The bosses of the U.K.'s biggest music awards have announced a major shake up of its voting panel after this year's event was overshadowed by controversy over the lack of black nominees.
Despite critically acclaimed and big-selling releases from homegrown grime, hip hop and urban artists like Stormzy, Lethal Bizzle, Skepta and rap duo Krept and Konan in 2015, no black artists were up for the biggest U.K. prizes for the 2016 Brit Awards -- held in February -- when nominations were announced at the start of the year.
In an echo of the #OscarsSoWhite controversy, that led to #BritsSoWhite trending on Twitter, with Laura Mvula, Jack Garratt and Stormzy among the artists who criticized Brits' organizers for failing to represent the diversity of the British music scene.
In the aftermath of the snub, labels trade body BPI, which runs the Brit Awards, conducted a review of its voting panel and has now invited 700 new members from across the U.K. industry to help pick the nominees and ultimate winners of the 2017 awards.
"I'm really proud that we've taken firm action to refresh the Academy to ensure that it keeps up with trends in music and society at large," said BPI chairman Ged Doherty, who oversaw the shake up. He went on to say that as a result of the changes, "the BRITs will be better equipped to reflect the diverse nature of Britain and British music."
Out of the 1,200 names on the newly configured invite list, 52 percent are male, compared to 70 percent in 2016, while 17 percent are BAME (Black, Asian and Minority Ethnic), compared to 15 percent previously. The list is made up of representatives from all sectors of the U.K. music industry, including artists, retailers, promoters, publishers, managers, producers, indie and major label execs and press.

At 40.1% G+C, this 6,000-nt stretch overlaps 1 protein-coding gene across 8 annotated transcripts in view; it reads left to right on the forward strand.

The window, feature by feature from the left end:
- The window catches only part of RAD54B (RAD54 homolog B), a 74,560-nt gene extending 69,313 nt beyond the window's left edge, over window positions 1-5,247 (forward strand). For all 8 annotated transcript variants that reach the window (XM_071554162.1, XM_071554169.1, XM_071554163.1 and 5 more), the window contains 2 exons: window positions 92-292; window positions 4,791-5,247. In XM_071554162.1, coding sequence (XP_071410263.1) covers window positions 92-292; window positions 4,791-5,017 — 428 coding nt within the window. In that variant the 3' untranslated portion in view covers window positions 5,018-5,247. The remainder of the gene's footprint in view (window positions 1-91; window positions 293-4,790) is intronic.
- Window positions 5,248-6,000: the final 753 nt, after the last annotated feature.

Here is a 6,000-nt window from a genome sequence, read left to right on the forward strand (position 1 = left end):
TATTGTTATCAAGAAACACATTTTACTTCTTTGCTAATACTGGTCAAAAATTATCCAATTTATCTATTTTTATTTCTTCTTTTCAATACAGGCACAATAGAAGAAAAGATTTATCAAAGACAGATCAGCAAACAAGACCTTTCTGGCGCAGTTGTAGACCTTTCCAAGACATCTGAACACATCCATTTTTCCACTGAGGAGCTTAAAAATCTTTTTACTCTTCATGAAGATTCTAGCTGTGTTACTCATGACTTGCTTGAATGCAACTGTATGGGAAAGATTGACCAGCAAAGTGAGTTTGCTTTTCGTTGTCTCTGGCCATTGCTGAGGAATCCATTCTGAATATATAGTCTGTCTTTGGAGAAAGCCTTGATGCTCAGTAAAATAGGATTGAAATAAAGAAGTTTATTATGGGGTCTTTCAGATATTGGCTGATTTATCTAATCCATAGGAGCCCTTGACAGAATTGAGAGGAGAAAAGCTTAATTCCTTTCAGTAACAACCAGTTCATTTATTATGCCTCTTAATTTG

"As the most important awards in the British music calendar we have a responsibility to be truly reflective of what is happening in music so that we can support new and emerging talent as well as recognize and celebrate mainstream commercial success," commented Jason Iley, BRITs chairman and chairman and CEO of Sony Music UK and Ireland.
"To do this it's important we have Voting Academy members who are both knowledgeable and passionate about all types of music and who also reflect the diversity of our consumers and country," Iley went on to say.
The 2017 Brit Awards take place on 22 February at London's O2 arena with nominations due to be announced on January 14, which will be broadcast live in the U.K. for the first time.
Last month, Michael Buble was announced as the new host of the Brit Awards, replacing British TV personalities Ant and Dec. Organizers are yet to confirm if Buble will continue to host the event, following last week's announcement that he and his wife Luisana Lopilato are putting their "careers on hold" to care for their three year-old son Noah, who has been diagnosed with cancer.